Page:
Clear Channel Sells Billboards, Gets Out of Tacoma

After years as the villain in Tacoma's ongoing fight to rid itself of unwanted and unsightly billboards, Clear Channel Outdoor is selling its Tacoma area boards.

In the deal announced Thursday, Lamar Advertising Co. of Baton Rouge, Louisiana would acquire Clear Channel's Tacoma billboards as part of a larger $485.5 million deal for its signs in the Seattle/Tacoma area and four other markets.

Lamar isn't exactly new on the scene: they used to own the billboards in Tacoma they are now buying back. Lamar acquired the signs back in 1998 - the early days of this whole mess, when Tacoma initially passed the regulations that should have seen billboards removed over the decade between 1997 and 2007.

In the early 2000s Clear Channel bought the signs from Lamar and others. This was a time when the signs should have been coming down in compliance with city code. Instead Clear Channel bought the signs, waited out that decade, then sued the City in 2007 for infringing on its freedom of speech (remember the "constitutions matter" campaign?).

Now, as the City of Tacoma prepares to finally enforce billboard regulations it has had on the books for nearly two decades, Clear Channel is getting out, and Lamar is back.

It doesn't exactly sound like Lamar plans to fall into line with regulations here; Lamar CEO Sean Reilly is being quoted describing his company's perspective on the acquisition of the billboards in the Seattle/Tacoma area, as well as Reno; Des Moines, Iowa; Cleveland; and Memphis.

“it wasn’t long ago” that the five markets were contributing $44 million a year to Clear Channel’s earnings before interest, taxes, depreciation and amortization. “Give us a couple of years, and we’ll get back to there,” ... “These are premier billboard assets in attractive markets,” Reilly said. “Clear Channel did an outstanding job in the markets where the regulatory market was kind to them.”

Coming just as Tacoma anti-billboard advocates were beginning to feel a little hope about the prospect of enforcement action from the City, this deal changes the players, if not the game, and has a lot of people wondering - what does this acquisition mean for Tacoma?

Read background on the saga of billboards in Tacoma from Exit133, and find a detailed history from the Central Neighborhood Council, which has been fighting the anti-Clear Channel fight for years now.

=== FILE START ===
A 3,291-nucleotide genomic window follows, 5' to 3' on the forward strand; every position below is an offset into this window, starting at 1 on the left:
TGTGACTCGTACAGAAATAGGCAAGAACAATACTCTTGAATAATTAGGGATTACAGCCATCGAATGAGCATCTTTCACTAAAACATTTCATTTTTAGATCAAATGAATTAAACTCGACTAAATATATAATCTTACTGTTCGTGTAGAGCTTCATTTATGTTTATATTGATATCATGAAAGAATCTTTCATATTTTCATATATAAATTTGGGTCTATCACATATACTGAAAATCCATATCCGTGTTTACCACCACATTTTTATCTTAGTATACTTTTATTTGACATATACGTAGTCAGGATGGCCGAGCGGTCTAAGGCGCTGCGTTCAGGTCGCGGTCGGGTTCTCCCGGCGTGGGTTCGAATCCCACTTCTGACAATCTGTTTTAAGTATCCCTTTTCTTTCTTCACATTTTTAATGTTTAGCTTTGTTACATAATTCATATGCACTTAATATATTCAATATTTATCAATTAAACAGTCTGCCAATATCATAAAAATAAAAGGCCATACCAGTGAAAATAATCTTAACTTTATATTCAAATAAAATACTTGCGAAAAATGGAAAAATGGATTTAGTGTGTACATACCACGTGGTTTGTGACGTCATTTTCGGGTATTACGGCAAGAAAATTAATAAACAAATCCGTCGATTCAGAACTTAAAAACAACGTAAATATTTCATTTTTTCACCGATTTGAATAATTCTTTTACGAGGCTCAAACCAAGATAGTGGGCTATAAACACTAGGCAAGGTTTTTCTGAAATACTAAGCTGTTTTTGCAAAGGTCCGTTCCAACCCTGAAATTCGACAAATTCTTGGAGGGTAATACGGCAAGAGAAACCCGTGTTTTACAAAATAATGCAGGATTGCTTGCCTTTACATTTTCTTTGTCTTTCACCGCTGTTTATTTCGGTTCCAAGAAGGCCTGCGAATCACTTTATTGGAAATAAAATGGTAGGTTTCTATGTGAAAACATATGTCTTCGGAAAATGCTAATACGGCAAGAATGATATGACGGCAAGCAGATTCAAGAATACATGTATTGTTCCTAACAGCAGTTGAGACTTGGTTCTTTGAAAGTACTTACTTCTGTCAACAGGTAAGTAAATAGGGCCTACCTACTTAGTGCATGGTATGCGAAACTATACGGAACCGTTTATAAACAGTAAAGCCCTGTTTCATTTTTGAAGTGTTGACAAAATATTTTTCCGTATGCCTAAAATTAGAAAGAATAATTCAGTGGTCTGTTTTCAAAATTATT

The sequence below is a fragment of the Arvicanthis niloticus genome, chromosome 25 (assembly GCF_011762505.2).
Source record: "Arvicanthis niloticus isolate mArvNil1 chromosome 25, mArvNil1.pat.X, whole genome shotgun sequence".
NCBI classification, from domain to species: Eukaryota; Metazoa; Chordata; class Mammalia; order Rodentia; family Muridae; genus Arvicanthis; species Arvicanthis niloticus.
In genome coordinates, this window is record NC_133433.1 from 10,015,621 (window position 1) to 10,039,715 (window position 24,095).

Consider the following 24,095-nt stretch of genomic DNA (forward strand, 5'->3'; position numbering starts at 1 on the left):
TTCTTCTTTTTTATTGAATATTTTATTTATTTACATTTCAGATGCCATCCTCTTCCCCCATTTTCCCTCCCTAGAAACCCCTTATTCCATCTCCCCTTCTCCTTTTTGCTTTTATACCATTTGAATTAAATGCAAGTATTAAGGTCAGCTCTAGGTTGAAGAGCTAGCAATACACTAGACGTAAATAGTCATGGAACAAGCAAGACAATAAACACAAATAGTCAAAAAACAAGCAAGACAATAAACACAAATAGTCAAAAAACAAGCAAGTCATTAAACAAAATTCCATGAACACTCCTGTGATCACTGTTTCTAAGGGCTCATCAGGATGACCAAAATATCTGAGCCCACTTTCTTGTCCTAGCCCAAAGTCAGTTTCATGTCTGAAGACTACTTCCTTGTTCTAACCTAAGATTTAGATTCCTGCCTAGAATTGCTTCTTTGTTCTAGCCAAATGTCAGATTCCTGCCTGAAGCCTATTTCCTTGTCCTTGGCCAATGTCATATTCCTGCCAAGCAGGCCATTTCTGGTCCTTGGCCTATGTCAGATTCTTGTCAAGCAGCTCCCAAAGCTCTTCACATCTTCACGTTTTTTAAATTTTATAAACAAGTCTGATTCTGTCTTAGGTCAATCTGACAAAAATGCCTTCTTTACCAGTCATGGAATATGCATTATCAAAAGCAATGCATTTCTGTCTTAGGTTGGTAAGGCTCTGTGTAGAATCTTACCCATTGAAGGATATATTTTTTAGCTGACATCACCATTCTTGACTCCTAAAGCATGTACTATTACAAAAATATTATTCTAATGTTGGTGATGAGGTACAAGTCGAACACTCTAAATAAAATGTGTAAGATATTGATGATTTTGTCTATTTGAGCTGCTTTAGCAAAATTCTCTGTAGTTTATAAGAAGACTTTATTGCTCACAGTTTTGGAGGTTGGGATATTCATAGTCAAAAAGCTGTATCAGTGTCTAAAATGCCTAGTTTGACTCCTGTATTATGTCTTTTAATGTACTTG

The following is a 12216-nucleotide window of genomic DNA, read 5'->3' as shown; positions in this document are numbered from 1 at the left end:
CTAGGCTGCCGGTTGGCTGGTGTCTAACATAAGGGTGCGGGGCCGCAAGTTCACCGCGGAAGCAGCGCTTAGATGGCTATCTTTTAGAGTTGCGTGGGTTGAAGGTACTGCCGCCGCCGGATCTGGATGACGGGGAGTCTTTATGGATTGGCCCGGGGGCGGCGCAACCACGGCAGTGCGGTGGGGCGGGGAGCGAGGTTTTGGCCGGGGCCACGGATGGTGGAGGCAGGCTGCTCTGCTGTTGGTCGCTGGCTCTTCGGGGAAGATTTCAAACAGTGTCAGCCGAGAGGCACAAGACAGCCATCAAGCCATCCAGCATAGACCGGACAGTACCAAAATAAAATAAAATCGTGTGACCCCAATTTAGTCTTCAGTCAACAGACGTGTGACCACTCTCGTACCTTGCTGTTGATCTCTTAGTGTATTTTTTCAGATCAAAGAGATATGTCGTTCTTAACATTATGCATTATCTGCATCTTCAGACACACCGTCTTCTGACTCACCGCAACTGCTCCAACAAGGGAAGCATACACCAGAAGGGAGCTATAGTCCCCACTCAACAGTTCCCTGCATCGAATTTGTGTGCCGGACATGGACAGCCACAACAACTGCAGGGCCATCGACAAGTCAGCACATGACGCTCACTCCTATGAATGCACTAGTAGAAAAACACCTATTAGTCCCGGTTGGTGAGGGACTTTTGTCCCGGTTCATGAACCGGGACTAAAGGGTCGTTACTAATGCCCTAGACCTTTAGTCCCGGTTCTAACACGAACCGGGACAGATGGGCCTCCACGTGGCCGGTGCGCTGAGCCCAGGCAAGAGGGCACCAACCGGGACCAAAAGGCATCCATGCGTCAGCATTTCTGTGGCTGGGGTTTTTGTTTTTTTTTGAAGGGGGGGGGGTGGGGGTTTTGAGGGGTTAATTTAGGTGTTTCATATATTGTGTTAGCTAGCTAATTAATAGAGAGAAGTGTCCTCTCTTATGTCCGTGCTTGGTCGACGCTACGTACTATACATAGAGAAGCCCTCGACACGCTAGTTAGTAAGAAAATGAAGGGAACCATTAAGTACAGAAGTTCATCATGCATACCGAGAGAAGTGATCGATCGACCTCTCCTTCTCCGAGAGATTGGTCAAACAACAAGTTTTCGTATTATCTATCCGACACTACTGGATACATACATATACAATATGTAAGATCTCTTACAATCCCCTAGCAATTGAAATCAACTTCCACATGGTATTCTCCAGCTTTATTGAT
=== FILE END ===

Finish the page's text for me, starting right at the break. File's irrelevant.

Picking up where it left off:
(Image: Chalk art by RR Anderson & Joel Larson.)


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Comments

T. Weber

I don’t get the constant uproar over billboards. Why shouldn’t business be able to advertise?  As long as the billboard company maintains the sign and is in compliance with the sign regulations, why try to run them out of town? They are a legitimate business just like everyone else.

January 13, 2016 at 7:21 am / Reply / Quote and reply

7 | 7

talus

By that logic, all zoning should go away - do economic rights trump quality of life rights or can there be reasonable regulation?  Obviously, as numerous neighborhoods in countless cities demonstrate, visual pollution can be regulated and billboards can be forced to be sited where communities agree it makes sense.  Which is not anywhere and everywhere.  Duh.

January 13, 2016 at 12:44 pm / Reply / Quote and reply

4 | 2

Tim Smith

We voted to change the regulations in the last decade of the last century. The business failed to comply. The City has kicked the enforcement can down the road.

January 14, 2016 at 5:44 am / Reply / Quote and reply

0 | 0

Engineer

Here is my suggestion: “de-criminalize” vandalization of billboards in the same way that Seattle de-criminalized marijuana in 2003, and encourage neighborhood residents to take back their neighborhoods.  I envision toppled billboards and billboards painted over with temporary murals.  LaMar and its advertisers will find that the cost to keep up with maintenance in a neighborhood where a billboard is clearly not wanted will exceed its income, and the billboards will come down.

The City can respond to them in the same way they respond to a kid whose bike got stolen: “Sorry, we simply don’t have enough officers to investigate this crime.  We’ll let you know if we hear anything.”

January 19, 2016 at 12:54 pm / Reply / Quote and reply

1 | 0

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